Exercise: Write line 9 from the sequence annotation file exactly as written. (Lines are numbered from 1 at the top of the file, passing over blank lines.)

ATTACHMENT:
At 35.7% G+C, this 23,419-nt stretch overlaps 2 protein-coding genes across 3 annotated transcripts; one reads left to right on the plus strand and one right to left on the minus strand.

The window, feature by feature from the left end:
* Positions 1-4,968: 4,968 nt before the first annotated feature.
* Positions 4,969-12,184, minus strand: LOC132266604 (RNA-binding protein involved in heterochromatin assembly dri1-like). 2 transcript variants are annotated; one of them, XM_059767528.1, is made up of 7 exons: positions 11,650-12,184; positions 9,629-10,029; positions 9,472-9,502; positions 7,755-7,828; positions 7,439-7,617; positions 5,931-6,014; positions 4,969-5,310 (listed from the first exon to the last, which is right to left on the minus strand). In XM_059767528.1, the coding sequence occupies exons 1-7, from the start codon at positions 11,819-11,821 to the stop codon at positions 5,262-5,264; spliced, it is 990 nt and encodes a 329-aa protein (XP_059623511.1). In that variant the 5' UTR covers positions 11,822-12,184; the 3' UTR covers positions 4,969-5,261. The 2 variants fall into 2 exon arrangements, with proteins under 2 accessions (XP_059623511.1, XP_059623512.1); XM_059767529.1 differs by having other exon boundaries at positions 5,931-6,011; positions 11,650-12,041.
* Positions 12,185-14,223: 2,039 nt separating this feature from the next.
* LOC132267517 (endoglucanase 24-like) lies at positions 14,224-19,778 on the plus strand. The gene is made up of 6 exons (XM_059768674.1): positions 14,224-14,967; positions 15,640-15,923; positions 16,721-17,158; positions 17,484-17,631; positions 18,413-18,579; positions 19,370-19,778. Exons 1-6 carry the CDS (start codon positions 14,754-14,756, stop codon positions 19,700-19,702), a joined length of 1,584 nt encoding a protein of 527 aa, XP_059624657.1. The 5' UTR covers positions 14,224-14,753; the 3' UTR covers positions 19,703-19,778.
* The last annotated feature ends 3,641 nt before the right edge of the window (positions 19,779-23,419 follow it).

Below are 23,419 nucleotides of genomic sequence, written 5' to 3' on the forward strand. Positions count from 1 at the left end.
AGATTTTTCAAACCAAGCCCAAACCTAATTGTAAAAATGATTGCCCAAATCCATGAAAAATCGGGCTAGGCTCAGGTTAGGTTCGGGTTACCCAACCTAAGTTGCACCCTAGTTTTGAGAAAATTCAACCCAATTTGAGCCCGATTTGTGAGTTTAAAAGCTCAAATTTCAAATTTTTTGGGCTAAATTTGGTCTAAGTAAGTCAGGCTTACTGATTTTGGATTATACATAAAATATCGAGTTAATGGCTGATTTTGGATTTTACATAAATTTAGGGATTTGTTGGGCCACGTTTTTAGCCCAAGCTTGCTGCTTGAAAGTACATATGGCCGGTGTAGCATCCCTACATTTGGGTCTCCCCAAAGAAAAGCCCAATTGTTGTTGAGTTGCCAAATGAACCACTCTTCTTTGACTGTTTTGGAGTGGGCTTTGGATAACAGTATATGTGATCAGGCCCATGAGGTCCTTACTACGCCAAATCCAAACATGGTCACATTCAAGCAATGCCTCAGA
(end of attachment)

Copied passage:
AGATTTTTCAAACCAAGCCCAAACCTAATTGTAAAAATGATTGCCCAAATCCATGAAAAATCGGGCTAGGCTCAGGTTAGGTTCGGGTTACCCAACCTAAGTTGCACCCTAGTTTTGAGAAAATTCAACCCAATTTGAGCCCGATTTGTGAGTTTAAAAGCTCAAATTTCAAATTTTTTGGGCTAAATTTGGTCTAAGTAAGTCAGGCTTACTGATTTTGGATTATACATAAAATATCGAGTTAATGGCTGATTTTGGATTTTACATAAATTTAGGGATTTGTTGGGCCACGTTTTTAGCCCAAGCTTGCTGCTTGAAAGTACATATGGCCGGTGTAGCATCCCTACATTTGGGTCTCCCCAAAGAAAAGCCCAATTGTTGTTGAGTTGCCAAATGAACCACTCTTCTTTGACTGTTTTGGAGTGGGCTTTGGATAACAGTATATGTGATCAGGCCCATGAGGTCCTTACTACGCCAAATCCAAACATGGTCACATTCAAGCAATGCCTCAGA